Tesla tax credits are changing, and Model 3 buyers face a tough choice

Tesla has become the first automaker to hit the tax credit threshold, hitting the 200,000 US deliveries mark and potentially leaving buyers of its EVs hit harder in the wallet depending on when they get their new cars. The current tax incentive system, designed to encourage drivers to purchase electric or electrified vehicles, offers a $7,500 tax credit on new cars, but only up to a limit.

That limit is based on how many deliveries of electric cars an automaker makes in the US. Up to the 200,000 mark, the full federal tax credit of $7,500 is applied. After that point, the credit halves for six months, and then halves again for a final six months.

With its push to ramp up Model 3 production, the specter of the tax incentive dwindling has been a constant concern for both Tesla and its customers. However, the company has until now declined to comment on just how close to that threshold it has got. Today, though, a Tesla spokesperson confirmed to Electrek that it did, indeed, hit the 200,000 delivery point this month.

It's another "first" for the automaker, but perhaps not one it would like. According to an updated support page, anybody buying a Tesla Model S, Model X, or Model 3 now faces a few important dates which will impact just what tax credits they're eligible for.

For vehicles delivered on, or before, December 31, 2018, the whole $7,500 federal tax credit will apply. Vehicles delivered between January 1 and June 30 of 2019 will qualify for $3,750 in credit. Finally, vehicles delivered between July 1 and December 31, 2019, will be in line for $1,875 in credits.

What's critical is that this isn't based on the point at which you order – or reserve – a Tesla, but when you actually take delivery of it. That means, even if you put your deposit down for a Model 3 the day it was unveiled, if it's not delivered until sometime in 2019 you won't benefit from the maximum tax incentive. It's a hurdle that's heavily dependent on the specific configuration you want to order.

Until now, for example, Tesla has been focusing Model 3 production on effectively one core variant: the rear-wheel drive, Long Range pack with the premium interior. Those who have wanted an all-wheel drive Model 3, would prefer to save $9,000 and go for the standard battery, or who haven't wanted the upgraded interior haven't been able to order. Indeed, Tesla only began selling some of those configurations recently.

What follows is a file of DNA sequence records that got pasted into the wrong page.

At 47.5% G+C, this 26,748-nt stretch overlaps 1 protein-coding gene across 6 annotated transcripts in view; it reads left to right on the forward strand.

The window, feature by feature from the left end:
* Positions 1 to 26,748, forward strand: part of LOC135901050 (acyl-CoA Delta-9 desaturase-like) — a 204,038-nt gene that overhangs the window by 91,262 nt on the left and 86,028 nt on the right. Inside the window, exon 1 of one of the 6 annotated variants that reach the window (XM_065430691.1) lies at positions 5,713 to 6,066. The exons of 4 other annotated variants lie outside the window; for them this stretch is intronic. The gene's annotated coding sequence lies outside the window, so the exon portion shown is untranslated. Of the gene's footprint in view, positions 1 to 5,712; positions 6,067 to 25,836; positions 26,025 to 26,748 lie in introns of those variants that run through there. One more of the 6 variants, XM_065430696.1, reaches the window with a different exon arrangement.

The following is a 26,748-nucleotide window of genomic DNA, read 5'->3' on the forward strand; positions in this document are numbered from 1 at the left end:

With Tesla suggesting a 6-9 month wait for Model 3 cars with the standard battery, it's likely that while some will be delivered before 2018 is through, most won't be until the new year. That will mean the federal tax incentive for those new owners will be halved – and could, indeed, offset some of the appeal of not spending $9k on the bigger battery.

It's unclear whether the tax credit system – which also includes state incentives and rebates, that vary depending on where owners live – will be overhauled and change all of this again. There have certainly been plans suggested that might alter how the cap operates, or even introduce instant rebates or other incentives to further encourage EV adoption. That, of course, relies on an attitude of encouragement for electrification among government members responsible for such rules, which certainly can't be counted upon.

How this might impact Tesla purchases remains to be seen. The incentives have certainly helped the automaker – as they have other manufacturers producing electric cars – to gain traction, but those advantages have begun to shrink a little as Tesla adoption picks up. The Model 3 missing out on unlimited inclusive Supercharger access, for instance, was one disappointment for buyers of the most affordable car; now, the dwindling tax credit could further disappoint.